On May 12, 2020, Lilt announced that it had raised USD 25m in its latest funding round. This brings the total funds raised to USD 37.5m — making Lilt one of the most well-funded language industry startups of the past 10 years after Smartling and Unbabel.
“We closed the round several months ago, but we announced it on Tuesday, May 12,” CEO Spence Green told Slator. He said that while Covid-19 had no impact on the financing, they did postpone the announcement as a result of the pandemic. Securing the funding before Covid-19 disrupted the global economy was fortunate, as the funding environment has since fundamentally changed.
The Series B funding round was led by Intel Capital and joined by existing investors Sequoia Capital, Redpoint Ventures, In-Q-Tel, Zetta Venture Partners, and XSeed Capital, according to a press statement; which also stated that Intel Capital’s VP and Senior Managing Director Mark Rostick joined Lilt’s board of directors.
At SlatorCon San Francisco 2019, Redpoint Ventures Partner and Managing Director, Tomasz Tunguz, discussed their rationale for investing in Lilt based on their thesis of the AI Agency (accounting firms, law firms, debt collection, language service providers, etc.) replacing the traditional agency business model.
From SaaS to Enterprise
Co-founders John DeNero and Spence Green started Lilt in 2015 as a translation productivity tool targeted at individual translators; that is, using adaptive machine translation, which allows the text to change dynamically, suggesting next words or phrases as the translator types.
Lilt then expanded their service offering to cater to language service providers (LSPs) and, in 2018, pivoted away from a subscription-based model to take on enterprise clients. As Lilt became a full-on tech-enabled LSP, the San Francisco-based company secured USD 9.5m in funding.
The fresh funds did not all go into hiring dozens of Computer Scientists and Marketers though. The company also understood that to expand within the enterprise, they needed people experienced in the complex sales, onboarding, and account management required for large enterprise accounts.
So, in January 2019, Lilt announced the addition of former Lionbridge Chief Sales Officer, Paula Shannon, as an advisor. Within months, Shannon brought on fellow Lionbridge veteran Roberto Sastre to be Head of Revenue EMEA.
The 3 Most Exciting Trends in MT
As the rapid pace of research in the broader machine translation (MT) space continues unabated, with dozens of new papers published on a weekly basis, it is sometimes hard to parse through what is of purely academic interest and what has real-life practical applications. So we asked which areas Computer-Scientist-turned-CEO Green regarded as the most exciting in current MT research. He singled out three.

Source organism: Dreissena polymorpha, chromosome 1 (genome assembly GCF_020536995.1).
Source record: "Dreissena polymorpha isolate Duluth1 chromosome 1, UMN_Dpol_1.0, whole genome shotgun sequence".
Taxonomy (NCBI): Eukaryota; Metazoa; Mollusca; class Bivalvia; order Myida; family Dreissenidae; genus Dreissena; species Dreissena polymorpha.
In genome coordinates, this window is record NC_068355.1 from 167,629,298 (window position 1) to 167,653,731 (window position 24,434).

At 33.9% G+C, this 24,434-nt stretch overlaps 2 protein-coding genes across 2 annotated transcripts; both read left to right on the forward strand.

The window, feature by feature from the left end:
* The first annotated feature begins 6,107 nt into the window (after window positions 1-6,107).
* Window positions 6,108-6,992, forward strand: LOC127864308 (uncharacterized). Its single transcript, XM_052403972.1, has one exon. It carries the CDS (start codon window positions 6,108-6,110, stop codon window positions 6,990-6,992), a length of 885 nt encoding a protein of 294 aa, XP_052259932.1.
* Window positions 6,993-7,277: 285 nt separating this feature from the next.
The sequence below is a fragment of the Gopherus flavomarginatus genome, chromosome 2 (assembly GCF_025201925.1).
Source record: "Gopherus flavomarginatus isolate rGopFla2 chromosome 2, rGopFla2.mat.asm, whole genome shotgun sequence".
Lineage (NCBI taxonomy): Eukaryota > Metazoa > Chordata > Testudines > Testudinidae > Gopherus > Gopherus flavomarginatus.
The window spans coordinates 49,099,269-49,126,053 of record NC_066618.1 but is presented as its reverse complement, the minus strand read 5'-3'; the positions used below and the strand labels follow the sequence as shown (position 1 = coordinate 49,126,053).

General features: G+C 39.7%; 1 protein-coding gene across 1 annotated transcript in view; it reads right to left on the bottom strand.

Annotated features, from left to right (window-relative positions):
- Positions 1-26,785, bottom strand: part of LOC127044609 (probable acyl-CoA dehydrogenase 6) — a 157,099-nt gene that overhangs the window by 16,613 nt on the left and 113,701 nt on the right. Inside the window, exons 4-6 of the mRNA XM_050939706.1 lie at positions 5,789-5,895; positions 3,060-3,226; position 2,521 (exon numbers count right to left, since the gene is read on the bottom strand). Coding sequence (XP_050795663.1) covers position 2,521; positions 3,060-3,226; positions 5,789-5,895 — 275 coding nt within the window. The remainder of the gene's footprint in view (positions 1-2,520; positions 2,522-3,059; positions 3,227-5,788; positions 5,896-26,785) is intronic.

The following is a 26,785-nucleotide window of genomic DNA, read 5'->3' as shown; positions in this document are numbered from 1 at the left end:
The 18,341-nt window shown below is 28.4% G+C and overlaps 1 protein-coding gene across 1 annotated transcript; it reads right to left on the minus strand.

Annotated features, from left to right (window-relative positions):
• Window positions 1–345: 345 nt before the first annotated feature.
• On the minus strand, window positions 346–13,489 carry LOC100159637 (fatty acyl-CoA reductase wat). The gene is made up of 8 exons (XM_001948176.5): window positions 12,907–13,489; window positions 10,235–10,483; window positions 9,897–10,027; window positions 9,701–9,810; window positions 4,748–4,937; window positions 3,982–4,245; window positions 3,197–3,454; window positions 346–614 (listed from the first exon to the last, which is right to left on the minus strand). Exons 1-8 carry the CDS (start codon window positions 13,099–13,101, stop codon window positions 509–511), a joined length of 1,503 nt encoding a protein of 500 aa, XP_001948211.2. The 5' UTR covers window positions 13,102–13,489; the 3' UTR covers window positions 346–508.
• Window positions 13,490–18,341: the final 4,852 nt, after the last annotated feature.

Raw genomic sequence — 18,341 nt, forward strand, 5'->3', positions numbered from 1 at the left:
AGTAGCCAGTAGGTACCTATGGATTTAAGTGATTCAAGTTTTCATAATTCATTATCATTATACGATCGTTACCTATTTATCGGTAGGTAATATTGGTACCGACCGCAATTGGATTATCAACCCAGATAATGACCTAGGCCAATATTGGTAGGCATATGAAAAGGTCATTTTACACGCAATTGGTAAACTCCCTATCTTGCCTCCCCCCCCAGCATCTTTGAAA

1. Exceptional improvement in personalized MT models. “MT models that are adapted to the particular way in which a translator or organization uses language continue to improve dramatically. Now, by changing only a small fraction of the model’s parameters, we can be very effective in personalizing a very large and high-performance, general neural machine translation model. What this means is that a service like Lilt can use larger models with better out-of-the-box performance — and still train personalized models for every customer, every translator, and even every individual document.”
“We’ve also spent a lot of time working to reduce latency to make sure that translation suggestions keep up with typing speed” — Spence Green, CEO, Lilt
2. Ability to add more contextual information in translation suggestions. “We’re discovering how to include even more contextual information when making translation suggestions. Document context, project-specific terminology, and translation memory matches will all be part of the input to machine translation in a way that’s more flexible and tightly integrated than past solutions. The result is that terminology will be inserted in the right place with the right inflection, and translation suggestions will be coherent across the different segments of a document.”
3. More efficient automatic tag placement. “Our recently published work (accepted at ACL 2020) on end-to-end neural word alignment shows that MT models can be much more effective at automatic tag placement than was previously known — which will let linguists focus more of their time on translation and less on the drudgery of placing tags. We expect further advancements in this direction in the coming years.”
On how their adaptive neural machine translation (NMT) interface has progressed since they discontinued the Lilt PRO software license and closed the platform, Green said, “Our most recent updates have improved overall translation quality, greatly improved robustness to things like capitalization and non-translatable elements, and increased the speed that a model adapts to a linguist’s style and language use.”
Moreover, according to Green, “Because our platform is cloud-based, we’ve also spent a lot of time working to reduce latency to make sure that translation suggestions keep up with typing speed.”
The Lilt CEO also shared the areas where they are likely to deploy funds in the near-term. “We are focused on investing these funds in four areas: customer enablement, research and product, our service model, and our people.”
Elaborating on plans for Lilt’s service model, Green said, “To increase supply-chain flexibility we’re investing in new offices for broader timezone coverage.”
An expansion in physical office presence makes sense for Lilt. While much of the language industry’s operational model is well suited for remote work, selling to and supporting major enterprise accounts still requires a certain in-country presence.